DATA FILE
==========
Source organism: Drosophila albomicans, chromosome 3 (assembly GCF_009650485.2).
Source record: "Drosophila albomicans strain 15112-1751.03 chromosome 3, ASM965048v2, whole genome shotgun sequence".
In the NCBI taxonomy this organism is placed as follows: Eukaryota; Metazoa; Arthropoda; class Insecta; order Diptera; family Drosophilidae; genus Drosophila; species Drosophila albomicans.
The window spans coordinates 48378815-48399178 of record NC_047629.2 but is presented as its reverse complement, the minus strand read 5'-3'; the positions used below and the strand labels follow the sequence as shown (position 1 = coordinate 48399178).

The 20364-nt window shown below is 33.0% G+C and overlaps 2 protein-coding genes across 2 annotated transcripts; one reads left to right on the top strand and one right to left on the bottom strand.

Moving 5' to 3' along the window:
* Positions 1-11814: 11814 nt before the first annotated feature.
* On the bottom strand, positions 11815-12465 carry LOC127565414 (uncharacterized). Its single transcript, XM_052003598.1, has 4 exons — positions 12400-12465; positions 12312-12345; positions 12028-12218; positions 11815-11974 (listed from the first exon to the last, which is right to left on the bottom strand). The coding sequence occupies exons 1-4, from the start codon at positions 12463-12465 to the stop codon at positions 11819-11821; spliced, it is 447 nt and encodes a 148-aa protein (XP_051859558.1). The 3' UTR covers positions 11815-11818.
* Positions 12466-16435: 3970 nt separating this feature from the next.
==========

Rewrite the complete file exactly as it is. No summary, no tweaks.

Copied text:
Source organism: Drosophila albomicans, chromosome 3 (assembly GCF_009650485.2).
Source record: "Drosophila albomicans strain 15112-1751.03 chromosome 3, ASM965048v2, whole genome shotgun sequence".
In the NCBI taxonomy this organism is placed as follows: Eukaryota; Metazoa; Arthropoda; class Insecta; order Diptera; family Drosophilidae; genus Drosophila; species Drosophila albomicans.
The window spans coordinates 48378815-48399178 of record NC_047629.2 but is presented as its reverse complement, the minus strand read 5'-3'; the positions used below and the strand labels follow the sequence as shown (position 1 = coordinate 48399178).

The 20364-nt window shown below is 33.0% G+C and overlaps 2 protein-coding genes across 2 annotated transcripts; one reads left to right on the top strand and one right to left on the bottom strand.

Moving 5' to 3' along the window:
* Positions 1-11814: 11814 nt before the first annotated feature.
* On the bottom strand, positions 11815-12465 carry LOC127565414 (uncharacterized). Its single transcript, XM_052003598.1, has 4 exons — positions 12400-12465; positions 12312-12345; positions 12028-12218; positions 11815-11974 (listed from the first exon to the last, which is right to left on the bottom strand). The coding sequence occupies exons 1-4, from the start codon at positions 12463-12465 to the stop codon at positions 11819-11821; spliced, it is 447 nt and encodes a 148-aa protein (XP_051859558.1). The 3' UTR covers positions 11815-11818.
* Positions 12466-16435: 3970 nt separating this feature from the next.